Creating a Mortgage Fraud Law with Some Bite – A Thought Experiment


I was just reading an article about how Mortgage Fraud is now a specific crime in Missouri, but couldn’t help but think to myself whether or not this law goes far enough. While I haven’t read the law itself, a $2,500 fine and/or jail is just not going to cut it. The loans must still be written off by the lenders, and of course, what happens is the banks eat up the cost, and the general public funds the bailout.

We’ve been bailing out banks due to the housing bubble for months now, and funding the crimes of those people who engaged in mortgage fraud and who in the end, couldn’t afford, or simply didn’t want to pay their mortgage anymore. I was thinking about all of this and came up with an innovative idea that would likely stop 90% of future mortgage fraud. Is it something that would ever go into law — not a chance — but if it did, it could change the fate of lenders and could prevent the average citizen from having to pay for the stupidity of others.

A Thought Experiment to Create a Law that Properly Punishes Mortgage Fraud

Those people who specifically committed this crime should NOT be let off the hook for the rest of us to pay. I believe that the law should mandate some kind of recourse beyond simply imposing a fine and/or jail. Frankly, I think the law is extremely weak. While it may have some teeth when dealing with real estate professionals who endorse such crimes, if the law looked deep enough, it would actually hold people responsible for their default.

Why not write a law that requires people who commit mortgage fraud and who default on their loan, to be responsible for a long-term payback of that loan?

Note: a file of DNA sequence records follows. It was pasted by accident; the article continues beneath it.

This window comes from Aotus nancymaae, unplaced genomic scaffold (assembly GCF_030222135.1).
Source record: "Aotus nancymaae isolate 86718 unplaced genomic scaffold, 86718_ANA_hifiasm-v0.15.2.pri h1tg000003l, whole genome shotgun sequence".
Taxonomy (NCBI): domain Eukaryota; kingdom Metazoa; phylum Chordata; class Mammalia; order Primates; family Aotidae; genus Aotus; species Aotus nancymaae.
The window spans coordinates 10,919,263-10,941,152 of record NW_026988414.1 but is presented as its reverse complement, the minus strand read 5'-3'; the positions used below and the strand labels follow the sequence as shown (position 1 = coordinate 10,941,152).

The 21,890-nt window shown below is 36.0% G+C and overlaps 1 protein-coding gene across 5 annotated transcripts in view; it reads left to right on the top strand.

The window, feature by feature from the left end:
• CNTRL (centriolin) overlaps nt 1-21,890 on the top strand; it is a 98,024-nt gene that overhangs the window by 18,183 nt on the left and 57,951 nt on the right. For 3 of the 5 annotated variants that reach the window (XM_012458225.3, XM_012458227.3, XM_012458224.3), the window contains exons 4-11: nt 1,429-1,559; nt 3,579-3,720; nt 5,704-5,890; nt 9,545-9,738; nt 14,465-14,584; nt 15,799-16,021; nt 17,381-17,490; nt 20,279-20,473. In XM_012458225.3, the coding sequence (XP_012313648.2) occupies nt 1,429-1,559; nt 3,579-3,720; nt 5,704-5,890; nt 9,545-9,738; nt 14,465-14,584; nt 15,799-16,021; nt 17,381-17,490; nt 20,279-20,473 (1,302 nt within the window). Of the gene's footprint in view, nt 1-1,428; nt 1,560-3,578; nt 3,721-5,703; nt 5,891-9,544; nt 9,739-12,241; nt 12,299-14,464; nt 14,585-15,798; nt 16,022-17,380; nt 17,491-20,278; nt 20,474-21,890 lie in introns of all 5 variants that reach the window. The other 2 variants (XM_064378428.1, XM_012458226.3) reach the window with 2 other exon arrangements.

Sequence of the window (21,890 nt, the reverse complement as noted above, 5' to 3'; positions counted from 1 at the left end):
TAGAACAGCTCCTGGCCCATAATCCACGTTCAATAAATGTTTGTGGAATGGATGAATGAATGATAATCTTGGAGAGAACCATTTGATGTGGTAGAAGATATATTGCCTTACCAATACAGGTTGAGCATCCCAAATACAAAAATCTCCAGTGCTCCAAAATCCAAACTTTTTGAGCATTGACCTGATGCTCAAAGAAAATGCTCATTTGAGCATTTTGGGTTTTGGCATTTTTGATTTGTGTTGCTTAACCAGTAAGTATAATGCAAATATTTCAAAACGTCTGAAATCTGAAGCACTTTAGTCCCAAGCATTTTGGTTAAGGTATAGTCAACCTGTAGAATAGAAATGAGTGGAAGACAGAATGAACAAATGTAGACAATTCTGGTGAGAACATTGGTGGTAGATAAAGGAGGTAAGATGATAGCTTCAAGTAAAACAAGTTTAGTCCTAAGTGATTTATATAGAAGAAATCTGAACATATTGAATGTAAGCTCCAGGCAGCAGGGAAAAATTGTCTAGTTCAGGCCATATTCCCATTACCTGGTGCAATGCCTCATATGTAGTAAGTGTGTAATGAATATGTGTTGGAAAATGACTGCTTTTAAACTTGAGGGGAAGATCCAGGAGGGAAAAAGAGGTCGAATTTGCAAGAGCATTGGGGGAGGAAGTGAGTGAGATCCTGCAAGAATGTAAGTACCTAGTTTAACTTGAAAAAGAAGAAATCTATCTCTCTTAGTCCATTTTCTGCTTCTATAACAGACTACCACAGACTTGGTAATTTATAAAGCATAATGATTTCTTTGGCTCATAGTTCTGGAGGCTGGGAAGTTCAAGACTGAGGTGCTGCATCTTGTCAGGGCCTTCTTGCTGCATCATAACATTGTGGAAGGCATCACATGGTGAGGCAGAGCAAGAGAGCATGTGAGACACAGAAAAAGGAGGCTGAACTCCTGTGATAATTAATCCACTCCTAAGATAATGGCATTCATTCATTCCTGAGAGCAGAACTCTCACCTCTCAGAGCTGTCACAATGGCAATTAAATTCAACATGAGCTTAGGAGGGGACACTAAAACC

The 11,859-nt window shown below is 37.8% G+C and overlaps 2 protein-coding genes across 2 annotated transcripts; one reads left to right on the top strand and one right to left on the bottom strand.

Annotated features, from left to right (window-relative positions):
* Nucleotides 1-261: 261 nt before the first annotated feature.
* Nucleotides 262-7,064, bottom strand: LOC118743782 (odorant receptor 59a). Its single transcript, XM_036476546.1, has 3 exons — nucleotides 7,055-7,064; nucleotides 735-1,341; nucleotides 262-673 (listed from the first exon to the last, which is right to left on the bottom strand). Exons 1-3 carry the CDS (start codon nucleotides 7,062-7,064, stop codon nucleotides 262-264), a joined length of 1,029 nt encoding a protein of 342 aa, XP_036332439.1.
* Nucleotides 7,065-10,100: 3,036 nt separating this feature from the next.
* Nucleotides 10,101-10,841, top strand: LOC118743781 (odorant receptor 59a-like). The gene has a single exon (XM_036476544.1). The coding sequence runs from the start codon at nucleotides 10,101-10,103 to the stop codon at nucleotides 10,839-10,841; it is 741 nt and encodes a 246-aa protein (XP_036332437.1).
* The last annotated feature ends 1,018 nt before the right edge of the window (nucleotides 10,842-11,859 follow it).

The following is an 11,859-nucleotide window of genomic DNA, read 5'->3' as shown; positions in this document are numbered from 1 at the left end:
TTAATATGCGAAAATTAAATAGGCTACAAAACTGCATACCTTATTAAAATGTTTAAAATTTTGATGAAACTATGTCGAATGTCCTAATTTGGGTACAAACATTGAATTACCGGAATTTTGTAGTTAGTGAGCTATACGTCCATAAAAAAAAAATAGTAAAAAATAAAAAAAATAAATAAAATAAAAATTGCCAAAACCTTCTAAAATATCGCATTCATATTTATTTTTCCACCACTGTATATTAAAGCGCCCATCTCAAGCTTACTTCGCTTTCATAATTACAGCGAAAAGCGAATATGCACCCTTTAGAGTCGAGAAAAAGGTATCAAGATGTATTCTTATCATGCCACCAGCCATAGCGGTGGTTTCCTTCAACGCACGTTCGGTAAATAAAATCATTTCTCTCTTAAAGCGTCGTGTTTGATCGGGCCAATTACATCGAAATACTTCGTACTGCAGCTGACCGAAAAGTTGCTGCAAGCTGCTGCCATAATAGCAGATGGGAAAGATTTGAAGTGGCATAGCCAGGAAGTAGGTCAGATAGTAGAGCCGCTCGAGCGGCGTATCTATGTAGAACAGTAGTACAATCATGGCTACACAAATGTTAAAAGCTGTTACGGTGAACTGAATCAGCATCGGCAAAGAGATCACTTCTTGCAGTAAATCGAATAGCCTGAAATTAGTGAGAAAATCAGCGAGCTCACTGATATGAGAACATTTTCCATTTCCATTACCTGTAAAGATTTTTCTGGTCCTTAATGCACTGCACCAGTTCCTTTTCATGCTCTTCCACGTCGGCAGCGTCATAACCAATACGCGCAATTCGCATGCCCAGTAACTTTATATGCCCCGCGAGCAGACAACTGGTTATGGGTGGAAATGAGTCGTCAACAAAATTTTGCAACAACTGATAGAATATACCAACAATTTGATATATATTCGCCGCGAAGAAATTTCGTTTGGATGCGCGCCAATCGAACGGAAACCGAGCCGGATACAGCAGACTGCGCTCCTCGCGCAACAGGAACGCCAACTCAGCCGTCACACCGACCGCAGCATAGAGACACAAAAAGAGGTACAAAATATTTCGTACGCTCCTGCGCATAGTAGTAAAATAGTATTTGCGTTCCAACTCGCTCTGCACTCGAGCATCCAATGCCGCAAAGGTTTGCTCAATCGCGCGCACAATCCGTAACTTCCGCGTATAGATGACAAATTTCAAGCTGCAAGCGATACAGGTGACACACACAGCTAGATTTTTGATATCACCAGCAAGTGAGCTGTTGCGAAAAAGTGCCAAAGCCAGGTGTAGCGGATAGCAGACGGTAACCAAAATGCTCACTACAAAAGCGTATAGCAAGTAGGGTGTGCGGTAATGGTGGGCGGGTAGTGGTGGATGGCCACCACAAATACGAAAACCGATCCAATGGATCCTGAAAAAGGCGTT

If they couldn’t afford the loan in the first place, you’re asking how exactly they’d be expected to pay it back, right?

Why not add the ability for banks to garnish wages for people who commit mortgage fraud?

Actually, we can take it even further and also garnish the wages of those professionals who allowed or encouraged you to commit this fraud. Basically, you put the professionals on the line for the money in addition to the guy who directly engaged in the fraud . . . that would be a deterrent, wouldn’t it!

Landlords can go after renters who stop paying the rent and owe them money, with a garnishment. Why shouldn’t the banks or the federal government be able to go after the money that were screwed out of by the lying consumers/professionals?

While they may not be able to recover all of the money that was lost due to this mortgage fraud, at least they’d continue to bring in funds, ad-infinatum, from the guy who committed the crime and the “professional” who allowed it to happen.

Not only would this act as a deterrent from committing mortgage fraud, but it would also place a big red flag on someone’s credit saying that they are now paying off a loan that they lied to get. Essentially, the law could create a scarlet letter. Any future lender would then know to scrutinize your application EXTREMELY closely before giving you the benefit of a doubt and loaning you any money.

Wrap Up
Would such a law ever come to pass . . . I think it is extremely unlikely. But, if it were to, I believe we would see the virtual end of mortgage fraud as we currently know it!

Any thoughts on this little thought experiment about dealing with Mortgage Fraud?

About Author

Joshua Dorkin

Joshua Dorkin (@jrdorkin, Google+) founded when he saw a need for free, trustworthy information about real estate investing online. Over the past 12 years, Josh has grown the site from self-funded hobby to full-time job and passion. Today, BiggerPockets brings together over 600,000 members, housing the world’s largest library of real estate content, iTunes’ #1 real estate podcast, and an array of analysis tools, all geared toward helping users succeed.


  1. You know, in a perfect world, everyone would get what they deserved no matter what they did. But, as we all know, it’s seems as though the people who back out are advantaged while the ones that pull through because of hard work become disadvantaged in some way. Makes me sad… but, such is life, right?

    Thanks for the post – it was interesting.

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